Fischer's speech on the future European political order is ambiguous with regard to the division of formal sovereignty between the European level and that of the Member States. His subsequent comments have not clarified the matter further.1 It is not surprising then that his ideas met with the usual criticism, from both those in favour and those rejecting the notion of a European federation (mis-) understood as a European supranational state. These interpretations partly follow from the ambiguities in the speech itself. On the one hand, Fischer defined the European federation as `nothing less than a European Parliament and a European government which really do exercise legislative and executive power within the Federation' (p. 9). On the other hand, he talked about a `division of sovereignty' between Europe and the nation-states (p. 10) and of the need to take the nation-states along into such a federation (p. 9). In this context, he rejected the idea of a `European federal state' (europäischer Bundesstaat)2 `replacing the old nation-states and their democracies as the new sovereign power' which he called an `artificial construct which ignores the established realities in Europe' (p. 10). In this respect, the European constitutional treaty (Verfassungsvertrag) is, then, supposed to clarify the division of sovereignty between the European institutions and the nation-states, apart from containing a bill of rights. This can only mean that Fischer's vision of a European federation is supposedly something less than a supranational state (which would have to be based on a real constitution, and not a constitutional `treaty' which implies that treaty-making powers continue to reside with the nation-states), but more than the current mixture of supranational and intergovernmental institutions in the EU (`real legislative and executive powers').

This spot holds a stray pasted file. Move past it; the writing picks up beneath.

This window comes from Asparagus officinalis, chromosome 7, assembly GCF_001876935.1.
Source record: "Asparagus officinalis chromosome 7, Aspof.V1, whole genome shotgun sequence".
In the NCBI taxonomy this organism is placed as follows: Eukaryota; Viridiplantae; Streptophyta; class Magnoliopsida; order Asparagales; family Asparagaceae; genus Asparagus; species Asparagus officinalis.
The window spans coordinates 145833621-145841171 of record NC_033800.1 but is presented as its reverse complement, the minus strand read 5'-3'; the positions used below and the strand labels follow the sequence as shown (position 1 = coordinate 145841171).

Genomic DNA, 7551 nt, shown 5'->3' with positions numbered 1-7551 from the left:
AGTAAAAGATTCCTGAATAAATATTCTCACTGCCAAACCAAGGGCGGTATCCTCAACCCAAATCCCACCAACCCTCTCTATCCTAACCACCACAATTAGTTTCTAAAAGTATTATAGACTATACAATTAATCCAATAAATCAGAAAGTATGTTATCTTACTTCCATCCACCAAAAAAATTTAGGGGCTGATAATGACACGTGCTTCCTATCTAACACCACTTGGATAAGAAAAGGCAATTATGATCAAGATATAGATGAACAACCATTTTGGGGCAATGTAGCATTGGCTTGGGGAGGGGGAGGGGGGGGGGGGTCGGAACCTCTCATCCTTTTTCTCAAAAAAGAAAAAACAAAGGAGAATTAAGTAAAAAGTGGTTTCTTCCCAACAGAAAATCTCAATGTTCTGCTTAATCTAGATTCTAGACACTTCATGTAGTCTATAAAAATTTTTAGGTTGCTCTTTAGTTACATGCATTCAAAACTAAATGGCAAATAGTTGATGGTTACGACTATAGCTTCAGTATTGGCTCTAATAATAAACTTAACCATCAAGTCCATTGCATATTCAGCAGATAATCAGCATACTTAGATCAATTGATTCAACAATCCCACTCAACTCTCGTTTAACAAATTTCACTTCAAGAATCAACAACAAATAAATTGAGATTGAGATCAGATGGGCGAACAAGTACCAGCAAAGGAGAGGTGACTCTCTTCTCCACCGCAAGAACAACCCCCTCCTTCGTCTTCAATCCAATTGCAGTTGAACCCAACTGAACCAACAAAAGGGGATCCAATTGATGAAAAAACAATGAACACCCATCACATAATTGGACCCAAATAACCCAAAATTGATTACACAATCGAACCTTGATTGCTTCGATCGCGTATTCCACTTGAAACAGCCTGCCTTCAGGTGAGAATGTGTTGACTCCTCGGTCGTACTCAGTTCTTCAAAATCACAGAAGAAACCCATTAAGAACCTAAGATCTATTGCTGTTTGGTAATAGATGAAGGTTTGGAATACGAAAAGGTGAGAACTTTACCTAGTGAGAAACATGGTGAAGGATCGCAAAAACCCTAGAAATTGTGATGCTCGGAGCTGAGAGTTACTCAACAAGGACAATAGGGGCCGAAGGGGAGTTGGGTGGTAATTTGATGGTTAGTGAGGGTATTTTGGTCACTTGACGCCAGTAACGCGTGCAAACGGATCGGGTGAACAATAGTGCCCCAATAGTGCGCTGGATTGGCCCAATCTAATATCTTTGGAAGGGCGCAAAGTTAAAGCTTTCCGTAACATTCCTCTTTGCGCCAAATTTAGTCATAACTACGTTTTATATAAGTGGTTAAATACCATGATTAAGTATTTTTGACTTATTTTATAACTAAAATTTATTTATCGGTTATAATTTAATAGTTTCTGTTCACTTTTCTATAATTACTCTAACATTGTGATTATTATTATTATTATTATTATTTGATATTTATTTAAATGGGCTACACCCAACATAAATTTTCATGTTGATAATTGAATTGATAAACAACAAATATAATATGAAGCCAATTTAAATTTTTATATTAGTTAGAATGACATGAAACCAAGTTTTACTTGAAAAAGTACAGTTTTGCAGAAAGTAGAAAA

To operationalise his ideas about the future European parliament and government, Fischer originally proposed a two-chamber parliament with the first chamber composed of elected members who are also representatives of their national parliaments. The second chamber should be modelled according to either the US Senate or the German Bundesrat. In the European context, the Senate model would imply a truly federal institution with directly elected senators from the nation-states, while the Bundesrat model would simply mean another intergovernmental body. In his speech at the European Parliament, he essentially opted for a modified US model: the first chamber of the EP would now be composed of directly elected members (a European `House of Representatives'), while the European `senators' would be delegated from the parliaments of the Member States.3